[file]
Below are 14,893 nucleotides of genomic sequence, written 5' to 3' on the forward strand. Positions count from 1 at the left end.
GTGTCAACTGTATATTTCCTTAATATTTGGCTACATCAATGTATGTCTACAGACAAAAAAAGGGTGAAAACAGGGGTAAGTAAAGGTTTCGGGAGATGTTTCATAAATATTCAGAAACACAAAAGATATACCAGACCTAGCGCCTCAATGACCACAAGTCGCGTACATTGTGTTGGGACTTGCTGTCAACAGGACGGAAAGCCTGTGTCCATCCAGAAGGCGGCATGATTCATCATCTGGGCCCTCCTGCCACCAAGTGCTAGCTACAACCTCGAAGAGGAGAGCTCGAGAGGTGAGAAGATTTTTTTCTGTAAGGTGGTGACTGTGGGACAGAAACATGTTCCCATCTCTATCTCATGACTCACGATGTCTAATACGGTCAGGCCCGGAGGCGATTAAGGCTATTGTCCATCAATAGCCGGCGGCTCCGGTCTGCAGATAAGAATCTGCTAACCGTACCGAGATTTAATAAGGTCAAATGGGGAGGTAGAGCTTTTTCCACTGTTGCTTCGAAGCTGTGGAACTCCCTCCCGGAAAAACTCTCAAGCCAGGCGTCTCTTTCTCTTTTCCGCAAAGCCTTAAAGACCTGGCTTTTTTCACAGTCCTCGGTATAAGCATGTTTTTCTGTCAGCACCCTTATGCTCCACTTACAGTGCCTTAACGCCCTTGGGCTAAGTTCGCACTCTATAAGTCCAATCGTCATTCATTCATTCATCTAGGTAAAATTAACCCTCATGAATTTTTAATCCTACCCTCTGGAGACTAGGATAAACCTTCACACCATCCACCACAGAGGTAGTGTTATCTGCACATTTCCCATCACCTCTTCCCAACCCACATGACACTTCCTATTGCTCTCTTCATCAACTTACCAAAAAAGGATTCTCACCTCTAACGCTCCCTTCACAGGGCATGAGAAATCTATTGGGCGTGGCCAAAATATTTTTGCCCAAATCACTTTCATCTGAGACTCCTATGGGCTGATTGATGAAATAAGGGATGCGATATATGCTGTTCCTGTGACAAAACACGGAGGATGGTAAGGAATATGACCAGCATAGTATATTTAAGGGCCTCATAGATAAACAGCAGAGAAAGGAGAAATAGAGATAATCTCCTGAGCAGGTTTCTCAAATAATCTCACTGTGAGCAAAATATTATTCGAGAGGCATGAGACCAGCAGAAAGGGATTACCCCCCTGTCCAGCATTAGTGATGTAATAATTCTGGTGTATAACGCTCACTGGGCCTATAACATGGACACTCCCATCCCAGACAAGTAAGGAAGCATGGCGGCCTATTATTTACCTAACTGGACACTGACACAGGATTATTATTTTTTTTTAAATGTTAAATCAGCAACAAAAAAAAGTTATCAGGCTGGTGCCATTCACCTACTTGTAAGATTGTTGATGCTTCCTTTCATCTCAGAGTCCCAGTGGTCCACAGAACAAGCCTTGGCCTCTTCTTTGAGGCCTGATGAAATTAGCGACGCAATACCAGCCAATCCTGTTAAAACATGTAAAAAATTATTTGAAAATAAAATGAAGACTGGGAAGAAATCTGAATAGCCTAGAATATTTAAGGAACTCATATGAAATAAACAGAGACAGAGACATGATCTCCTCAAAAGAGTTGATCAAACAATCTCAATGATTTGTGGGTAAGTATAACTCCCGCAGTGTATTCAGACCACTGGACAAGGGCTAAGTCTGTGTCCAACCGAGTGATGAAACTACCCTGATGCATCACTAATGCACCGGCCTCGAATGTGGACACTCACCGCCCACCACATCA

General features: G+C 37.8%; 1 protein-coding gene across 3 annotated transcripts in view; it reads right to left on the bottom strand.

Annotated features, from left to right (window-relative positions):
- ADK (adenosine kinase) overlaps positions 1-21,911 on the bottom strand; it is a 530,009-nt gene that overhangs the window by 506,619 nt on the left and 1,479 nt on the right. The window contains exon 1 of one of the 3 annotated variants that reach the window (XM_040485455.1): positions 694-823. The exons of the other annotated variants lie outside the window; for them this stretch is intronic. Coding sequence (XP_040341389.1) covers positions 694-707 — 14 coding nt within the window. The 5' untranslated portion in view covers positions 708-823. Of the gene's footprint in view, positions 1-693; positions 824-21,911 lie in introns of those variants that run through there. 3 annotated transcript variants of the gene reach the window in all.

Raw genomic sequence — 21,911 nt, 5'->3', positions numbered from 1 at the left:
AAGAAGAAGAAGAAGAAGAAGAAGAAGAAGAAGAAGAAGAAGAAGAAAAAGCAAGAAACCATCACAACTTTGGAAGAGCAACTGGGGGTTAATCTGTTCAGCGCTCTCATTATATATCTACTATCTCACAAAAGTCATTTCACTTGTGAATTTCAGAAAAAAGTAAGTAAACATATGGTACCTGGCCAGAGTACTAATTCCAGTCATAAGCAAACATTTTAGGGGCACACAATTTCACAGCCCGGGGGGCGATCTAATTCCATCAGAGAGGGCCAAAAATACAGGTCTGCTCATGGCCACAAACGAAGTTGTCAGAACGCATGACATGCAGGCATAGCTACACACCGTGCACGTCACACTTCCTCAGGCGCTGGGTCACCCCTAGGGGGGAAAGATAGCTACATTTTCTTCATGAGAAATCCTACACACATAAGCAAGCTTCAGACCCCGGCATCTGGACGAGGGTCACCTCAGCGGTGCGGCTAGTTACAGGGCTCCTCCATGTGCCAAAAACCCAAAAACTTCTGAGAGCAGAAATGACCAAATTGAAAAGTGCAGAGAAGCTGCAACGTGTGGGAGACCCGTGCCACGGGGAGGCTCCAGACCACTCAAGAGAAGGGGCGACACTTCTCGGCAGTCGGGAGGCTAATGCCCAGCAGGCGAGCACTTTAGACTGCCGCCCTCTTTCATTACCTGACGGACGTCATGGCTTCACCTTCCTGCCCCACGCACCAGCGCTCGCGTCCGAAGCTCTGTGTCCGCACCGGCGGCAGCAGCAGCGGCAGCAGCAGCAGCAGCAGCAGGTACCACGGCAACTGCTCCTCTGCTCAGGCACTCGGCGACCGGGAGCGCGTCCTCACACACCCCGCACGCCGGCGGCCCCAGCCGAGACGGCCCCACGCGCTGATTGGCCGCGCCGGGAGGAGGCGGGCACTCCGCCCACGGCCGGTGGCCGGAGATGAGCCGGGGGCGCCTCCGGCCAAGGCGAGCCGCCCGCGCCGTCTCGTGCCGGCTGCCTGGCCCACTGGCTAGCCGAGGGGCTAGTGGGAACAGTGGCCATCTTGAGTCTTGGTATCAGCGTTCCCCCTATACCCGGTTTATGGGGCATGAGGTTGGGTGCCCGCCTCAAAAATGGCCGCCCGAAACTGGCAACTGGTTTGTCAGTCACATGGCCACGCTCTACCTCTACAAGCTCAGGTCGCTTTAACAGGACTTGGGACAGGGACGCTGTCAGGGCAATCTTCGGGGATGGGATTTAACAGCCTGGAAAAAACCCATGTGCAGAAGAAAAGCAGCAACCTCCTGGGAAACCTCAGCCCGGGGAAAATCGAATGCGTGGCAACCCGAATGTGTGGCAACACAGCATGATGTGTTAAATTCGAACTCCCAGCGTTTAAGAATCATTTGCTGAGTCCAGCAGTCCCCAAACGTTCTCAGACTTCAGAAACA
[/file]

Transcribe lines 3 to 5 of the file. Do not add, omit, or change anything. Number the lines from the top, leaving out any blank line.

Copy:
General features: G+C 37.8%; 1 protein-coding gene across 3 annotated transcripts in view; it reads right to left on the bottom strand.

Annotated features, from left to right (window-relative positions):
- ADK (adenosine kinase) overlaps positions 1-21,911 on the bottom strand; it is a 530,009-nt gene that overhangs the window by 506,619 nt on the left and 1,479 nt on the right. The window contains exon 1 of one of the 3 annotated variants that reach the window (XM_040485455.1): positions 694-823. The exons of the other annotated variants lie outside the window; for them this stretch is intronic. Coding sequence (XP_040341389.1) covers positions 694-707 — 14 coding nt within the window. The 5' untranslated portion in view covers positions 708-823. Of the gene's footprint in view, positions 1-693; positions 824-21,911 lie in introns of those variants that run through there. 3 annotated transcript variants of the gene reach the window in all.